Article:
Hi guys and welcome back to Technology Reviews! Before I get started, I’d like to explain some things going on with the updates, and what the future of this blog will be like. So before and after Christmas, I found I was worrying too much about meeting a Thursday and Friday deadline, and this meant I wasn’t able to brainstorm […]
Hi guys and welcome back to Technology Reviews! Before I get started, I’d like to explain some things going on with the updates, and what the future of this blog will be like. So before and after Christmas, I found I was worrying too much about meeting a Thursday and Friday deadline, and this meant I wasn’t able to brainstorm new ideas or fully research and take in everything which I was reviewing. And as well as this, I’ve had other commitments as far as writing goes. So for now, I’m just blogging when I feel I have something new _ but my usual reviews of accessible technology and top most accessible games and apps will still be coming. So after this blog, I will send out a out one reviewing what I did for my 22nd birthday on 8th January, but I don’t know when I will get anything out after.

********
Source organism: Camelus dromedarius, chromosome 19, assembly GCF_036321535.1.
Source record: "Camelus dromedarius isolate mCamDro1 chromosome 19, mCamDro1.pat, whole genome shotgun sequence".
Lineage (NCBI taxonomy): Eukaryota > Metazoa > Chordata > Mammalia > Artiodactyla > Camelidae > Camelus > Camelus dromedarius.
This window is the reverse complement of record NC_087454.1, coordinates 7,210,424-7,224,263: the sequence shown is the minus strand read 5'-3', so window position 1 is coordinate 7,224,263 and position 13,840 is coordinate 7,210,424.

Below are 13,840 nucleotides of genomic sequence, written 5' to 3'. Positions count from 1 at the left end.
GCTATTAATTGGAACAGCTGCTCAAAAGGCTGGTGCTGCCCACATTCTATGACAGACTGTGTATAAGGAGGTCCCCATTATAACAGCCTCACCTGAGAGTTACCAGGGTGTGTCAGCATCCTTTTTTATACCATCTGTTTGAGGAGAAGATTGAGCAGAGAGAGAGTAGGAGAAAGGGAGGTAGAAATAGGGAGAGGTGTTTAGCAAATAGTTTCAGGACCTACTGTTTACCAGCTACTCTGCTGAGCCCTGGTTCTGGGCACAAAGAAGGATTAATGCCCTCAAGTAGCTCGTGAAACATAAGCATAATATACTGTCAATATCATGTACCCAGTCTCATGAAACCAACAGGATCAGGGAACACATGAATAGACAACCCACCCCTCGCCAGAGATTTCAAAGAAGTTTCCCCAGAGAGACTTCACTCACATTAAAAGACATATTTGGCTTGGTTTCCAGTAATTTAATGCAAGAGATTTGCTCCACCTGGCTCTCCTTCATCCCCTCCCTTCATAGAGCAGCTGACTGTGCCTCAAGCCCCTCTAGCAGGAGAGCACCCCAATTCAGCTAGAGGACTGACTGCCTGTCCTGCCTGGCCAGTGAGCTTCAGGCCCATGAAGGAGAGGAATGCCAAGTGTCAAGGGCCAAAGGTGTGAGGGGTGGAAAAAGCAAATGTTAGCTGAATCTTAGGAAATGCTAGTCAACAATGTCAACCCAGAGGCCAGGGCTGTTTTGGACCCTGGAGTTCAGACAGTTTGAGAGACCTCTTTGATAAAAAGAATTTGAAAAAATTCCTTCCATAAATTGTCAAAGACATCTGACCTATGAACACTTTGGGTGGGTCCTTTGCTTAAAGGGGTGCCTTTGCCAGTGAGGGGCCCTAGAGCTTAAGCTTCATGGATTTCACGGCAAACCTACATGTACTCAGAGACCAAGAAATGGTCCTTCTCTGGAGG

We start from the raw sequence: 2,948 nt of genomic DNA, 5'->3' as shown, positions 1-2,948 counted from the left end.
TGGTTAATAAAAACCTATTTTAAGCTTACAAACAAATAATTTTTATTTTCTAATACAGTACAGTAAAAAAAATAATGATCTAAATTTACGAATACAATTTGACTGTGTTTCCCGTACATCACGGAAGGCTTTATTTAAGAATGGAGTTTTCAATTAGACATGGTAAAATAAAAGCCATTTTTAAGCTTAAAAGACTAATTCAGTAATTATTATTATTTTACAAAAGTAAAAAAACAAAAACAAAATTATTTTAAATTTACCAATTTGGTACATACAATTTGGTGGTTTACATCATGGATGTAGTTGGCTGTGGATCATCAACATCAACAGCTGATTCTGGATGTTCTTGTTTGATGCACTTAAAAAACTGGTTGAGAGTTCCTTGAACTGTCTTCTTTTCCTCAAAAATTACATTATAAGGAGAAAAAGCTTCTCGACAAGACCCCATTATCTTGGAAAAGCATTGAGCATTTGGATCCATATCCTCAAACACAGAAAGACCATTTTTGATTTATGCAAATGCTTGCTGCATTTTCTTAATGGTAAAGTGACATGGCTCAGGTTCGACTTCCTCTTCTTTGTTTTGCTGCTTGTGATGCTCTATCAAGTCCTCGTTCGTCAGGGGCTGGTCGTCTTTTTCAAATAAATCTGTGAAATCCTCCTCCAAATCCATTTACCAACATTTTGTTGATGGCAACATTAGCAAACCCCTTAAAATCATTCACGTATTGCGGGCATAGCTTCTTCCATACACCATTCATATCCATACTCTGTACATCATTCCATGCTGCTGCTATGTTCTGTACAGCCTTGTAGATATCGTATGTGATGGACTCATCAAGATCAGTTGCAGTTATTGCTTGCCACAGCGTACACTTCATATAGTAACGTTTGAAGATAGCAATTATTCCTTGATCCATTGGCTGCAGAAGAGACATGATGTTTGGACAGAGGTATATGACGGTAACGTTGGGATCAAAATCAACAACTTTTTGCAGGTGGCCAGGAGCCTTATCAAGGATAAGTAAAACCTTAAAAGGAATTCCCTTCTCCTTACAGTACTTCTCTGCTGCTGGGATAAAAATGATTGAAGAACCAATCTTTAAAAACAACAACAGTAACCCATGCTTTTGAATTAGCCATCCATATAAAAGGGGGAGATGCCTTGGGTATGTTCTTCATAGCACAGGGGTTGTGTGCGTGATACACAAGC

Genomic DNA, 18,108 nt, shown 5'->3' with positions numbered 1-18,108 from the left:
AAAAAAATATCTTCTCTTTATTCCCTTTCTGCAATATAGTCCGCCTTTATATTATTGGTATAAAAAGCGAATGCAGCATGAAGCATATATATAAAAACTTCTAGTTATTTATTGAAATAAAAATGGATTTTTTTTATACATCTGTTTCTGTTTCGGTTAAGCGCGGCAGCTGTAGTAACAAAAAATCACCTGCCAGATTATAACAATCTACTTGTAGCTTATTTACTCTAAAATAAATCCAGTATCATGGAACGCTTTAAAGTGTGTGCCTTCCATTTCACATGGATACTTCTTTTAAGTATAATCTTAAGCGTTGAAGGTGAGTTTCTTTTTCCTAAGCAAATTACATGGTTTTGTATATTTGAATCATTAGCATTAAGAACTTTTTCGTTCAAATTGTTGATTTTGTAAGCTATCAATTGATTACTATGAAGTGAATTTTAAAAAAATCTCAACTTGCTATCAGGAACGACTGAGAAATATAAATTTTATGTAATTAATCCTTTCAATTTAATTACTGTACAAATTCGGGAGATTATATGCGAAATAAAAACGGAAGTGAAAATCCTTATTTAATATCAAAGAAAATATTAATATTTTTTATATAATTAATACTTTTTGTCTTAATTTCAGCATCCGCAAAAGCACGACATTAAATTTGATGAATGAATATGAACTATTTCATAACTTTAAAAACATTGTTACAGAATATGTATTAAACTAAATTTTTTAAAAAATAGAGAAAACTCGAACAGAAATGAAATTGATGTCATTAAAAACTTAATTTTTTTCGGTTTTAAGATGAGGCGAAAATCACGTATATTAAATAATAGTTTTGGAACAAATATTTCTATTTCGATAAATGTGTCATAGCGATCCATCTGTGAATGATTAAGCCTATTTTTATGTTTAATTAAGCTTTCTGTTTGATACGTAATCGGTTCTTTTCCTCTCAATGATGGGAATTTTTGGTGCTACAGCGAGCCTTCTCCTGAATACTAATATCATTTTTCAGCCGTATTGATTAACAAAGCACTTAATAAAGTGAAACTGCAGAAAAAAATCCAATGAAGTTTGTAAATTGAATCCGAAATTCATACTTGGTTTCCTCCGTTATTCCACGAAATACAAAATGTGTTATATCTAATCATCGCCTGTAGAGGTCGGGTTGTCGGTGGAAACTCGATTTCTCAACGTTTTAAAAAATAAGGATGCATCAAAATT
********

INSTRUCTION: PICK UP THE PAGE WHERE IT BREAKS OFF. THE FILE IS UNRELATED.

But before anything else let’s get in to this blog.
It may not seem like it, but Technology has changed in a lot of ways over the years, and thanks to this, it is now an every day part of our lives. New inventions seem to be coming out every year, and with a lot of more smart technologies, they all seem to be becoming accessible. But as much as it’s interesting to look into the future, it is also interesting to look back on years past, and see how the technology of our past has shaped what we have now. So _ even though this New Year blog is a few weeks late _ I will look at technology we had in 2009, and what we had/have in 2019/20.